A potassium-rich diet is deemed essential by nutritionists for the sustenance or maintenance of cellular health, as well as for the proper functioning of nerve and muscle cells. Patients suffering from hypokalemia would be at an increased risk of periodic paralysis or neuromuscular symptoms if their clinical symptoms are not addressed or managed in time by a physician. Cream of tartar, hence, is a good potassium source that can be used according to the amount that one’s culinary recipe demands.
According to a preliminary research study, cream of tartar can possibly relieve constipation by softening the stools and also by reducing the intestinal transit time. It is interesting to note that potassium bitartrate is, in fact, a common over-the-counter laxative medication (that has been used in suppositories) for many decades. However, using cream of tartar at home as a laxative to relieve constipation (instead of over-the-counter medications) may be a bad idea, as the high potassium content in this additive could cause the life-threatening condition of high potassium levels or hyperkalemia.
Potassium also helps lower blood pressure by removing excess sodium content from the body. Hence, potassium-rich diets are considered good for hypertensive patients.
Individuals suffering from renal issues such as kidney stones may benefit from consuming a potassium-rich diet regularly. The formation of kidney stones occurs through increased calcium deposition, and several research studies show that potassium can easily aid in the absorption of calcium, thereby preventing the individual risk of kidney stone formation. Additionally, because potassium helps eliminate sodium content as a result of excess salt or dietary sodium intake in individuals, it can also possibly prevent water retention and aid in fluid balance.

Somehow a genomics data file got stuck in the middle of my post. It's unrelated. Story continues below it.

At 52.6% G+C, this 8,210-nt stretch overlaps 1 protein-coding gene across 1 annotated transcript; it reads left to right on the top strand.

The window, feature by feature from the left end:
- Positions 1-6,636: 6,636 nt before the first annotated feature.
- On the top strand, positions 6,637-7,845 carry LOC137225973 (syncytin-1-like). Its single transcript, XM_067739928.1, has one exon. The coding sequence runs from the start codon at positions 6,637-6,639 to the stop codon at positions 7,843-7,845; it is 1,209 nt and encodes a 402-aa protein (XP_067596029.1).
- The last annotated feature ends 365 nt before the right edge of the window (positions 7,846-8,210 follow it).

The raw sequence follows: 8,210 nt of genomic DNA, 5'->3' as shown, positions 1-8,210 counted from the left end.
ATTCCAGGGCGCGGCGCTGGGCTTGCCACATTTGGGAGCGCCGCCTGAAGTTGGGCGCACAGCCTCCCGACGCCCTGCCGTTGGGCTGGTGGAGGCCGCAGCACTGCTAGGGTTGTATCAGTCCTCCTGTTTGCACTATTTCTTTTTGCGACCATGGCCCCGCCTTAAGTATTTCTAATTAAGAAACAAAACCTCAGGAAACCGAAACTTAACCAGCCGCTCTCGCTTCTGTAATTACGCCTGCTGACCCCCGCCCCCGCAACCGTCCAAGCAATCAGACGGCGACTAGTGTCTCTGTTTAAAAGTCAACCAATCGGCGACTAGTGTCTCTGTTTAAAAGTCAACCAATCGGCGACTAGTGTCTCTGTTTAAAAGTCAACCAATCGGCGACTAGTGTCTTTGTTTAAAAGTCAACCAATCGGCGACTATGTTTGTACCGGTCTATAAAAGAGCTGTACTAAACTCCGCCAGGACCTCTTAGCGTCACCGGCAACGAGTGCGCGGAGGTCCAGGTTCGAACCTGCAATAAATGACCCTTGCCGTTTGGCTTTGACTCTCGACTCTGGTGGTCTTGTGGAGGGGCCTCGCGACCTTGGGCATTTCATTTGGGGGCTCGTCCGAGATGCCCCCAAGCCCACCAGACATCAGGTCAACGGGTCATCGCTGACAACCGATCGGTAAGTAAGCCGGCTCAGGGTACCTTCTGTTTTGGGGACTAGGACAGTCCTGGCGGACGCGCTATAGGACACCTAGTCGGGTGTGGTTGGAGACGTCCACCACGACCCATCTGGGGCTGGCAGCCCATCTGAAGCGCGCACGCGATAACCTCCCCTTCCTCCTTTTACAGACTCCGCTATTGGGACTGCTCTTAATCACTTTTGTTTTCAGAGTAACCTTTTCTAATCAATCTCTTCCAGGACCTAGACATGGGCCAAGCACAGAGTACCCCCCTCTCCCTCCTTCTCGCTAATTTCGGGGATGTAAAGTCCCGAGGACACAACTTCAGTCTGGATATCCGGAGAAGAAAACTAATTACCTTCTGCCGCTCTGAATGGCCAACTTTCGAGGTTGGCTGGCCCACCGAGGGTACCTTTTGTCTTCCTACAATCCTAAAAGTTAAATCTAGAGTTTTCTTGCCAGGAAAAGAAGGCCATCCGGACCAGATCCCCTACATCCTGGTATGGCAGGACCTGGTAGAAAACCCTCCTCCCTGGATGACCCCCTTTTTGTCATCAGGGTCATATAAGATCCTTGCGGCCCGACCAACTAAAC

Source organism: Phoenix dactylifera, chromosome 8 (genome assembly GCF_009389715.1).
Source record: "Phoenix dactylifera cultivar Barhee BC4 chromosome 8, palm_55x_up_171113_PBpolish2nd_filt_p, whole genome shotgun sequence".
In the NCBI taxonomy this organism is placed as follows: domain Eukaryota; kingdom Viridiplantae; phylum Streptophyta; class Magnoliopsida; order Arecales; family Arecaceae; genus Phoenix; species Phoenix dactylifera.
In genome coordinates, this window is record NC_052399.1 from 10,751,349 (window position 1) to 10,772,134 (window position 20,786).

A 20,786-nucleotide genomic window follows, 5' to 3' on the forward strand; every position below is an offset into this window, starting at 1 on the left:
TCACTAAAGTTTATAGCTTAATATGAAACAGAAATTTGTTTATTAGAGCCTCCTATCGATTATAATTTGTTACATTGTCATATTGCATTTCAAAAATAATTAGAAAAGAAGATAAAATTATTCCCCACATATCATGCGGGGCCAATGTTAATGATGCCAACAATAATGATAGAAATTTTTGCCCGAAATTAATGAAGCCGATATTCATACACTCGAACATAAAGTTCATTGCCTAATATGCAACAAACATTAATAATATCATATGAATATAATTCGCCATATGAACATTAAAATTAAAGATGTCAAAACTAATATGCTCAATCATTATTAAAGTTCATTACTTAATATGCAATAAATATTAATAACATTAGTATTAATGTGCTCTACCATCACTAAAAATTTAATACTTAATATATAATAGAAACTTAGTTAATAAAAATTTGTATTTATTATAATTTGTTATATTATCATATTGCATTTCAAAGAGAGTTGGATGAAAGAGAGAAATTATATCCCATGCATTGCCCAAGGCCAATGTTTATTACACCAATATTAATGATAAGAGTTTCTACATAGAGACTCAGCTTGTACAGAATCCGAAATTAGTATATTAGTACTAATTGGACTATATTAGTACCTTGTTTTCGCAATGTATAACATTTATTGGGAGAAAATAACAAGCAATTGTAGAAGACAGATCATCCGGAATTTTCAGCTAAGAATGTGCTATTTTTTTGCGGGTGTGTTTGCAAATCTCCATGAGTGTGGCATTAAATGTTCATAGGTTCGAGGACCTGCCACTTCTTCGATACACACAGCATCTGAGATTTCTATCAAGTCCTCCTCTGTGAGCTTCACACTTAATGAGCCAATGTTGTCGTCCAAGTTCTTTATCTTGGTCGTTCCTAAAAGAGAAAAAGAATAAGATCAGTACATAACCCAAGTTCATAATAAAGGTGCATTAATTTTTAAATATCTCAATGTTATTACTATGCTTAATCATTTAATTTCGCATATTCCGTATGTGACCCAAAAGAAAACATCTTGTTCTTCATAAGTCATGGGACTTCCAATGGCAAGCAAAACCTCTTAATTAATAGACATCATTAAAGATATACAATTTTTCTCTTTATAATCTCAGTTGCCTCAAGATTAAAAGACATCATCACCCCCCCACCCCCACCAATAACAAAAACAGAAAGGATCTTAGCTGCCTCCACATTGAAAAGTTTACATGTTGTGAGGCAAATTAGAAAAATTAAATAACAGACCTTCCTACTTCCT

What Is the Best Way to Use Cream of Tartar?
Cream of tartar can be used as per the requirements of the recipes and is not limited only to the baking arena. People can use it for their main courses, side dishes, or soups while cooking. Usually employed as a food additive, cream of tartar can serve as an anticaking agent, leavening agent, stabilizer, or thickener. In baking, cream of tartar can be used in small to moderate amounts for meringues, pies, jams, jellies, baked goods, frosting and icing on cakes, gelatin recipes, and puddings, as well as for preparing soft or hard candies, among other uses.
The best way, recommended by culinary chefs, to stabilize or substitute cream of tartar for the recipe requiring baking powder is as follows: combine around half a teaspoon of cream of tartar with a quarter teaspoon of baking soda. This can be the alternative equivalent to approximately one teaspoon of baking powder needed for the recipe.
The amount of cream of tartar typically found in commercial food products or baked goods is extremely safe. Caution should be exercised only to prevent an overdose or avoid extreme ingestion of cream of tartar, which can lead to the life-threatening medical condition of hyperkalemia (high or excessive potassium levels in the blood). Many of the claims surrounding cream of tartar that one may find on the internet are not backed by scientific evidence. For instance, the purported health benefits for acne, migraines, home remedies, or smoking cessation have absolutely no scientific evidence supporting these claims. Instead, these may, in fact, aggravate existing systemic health issues. It would be wise to consult a registered healthcare professional regarding the effects of cream of tartar on one’s systemic health.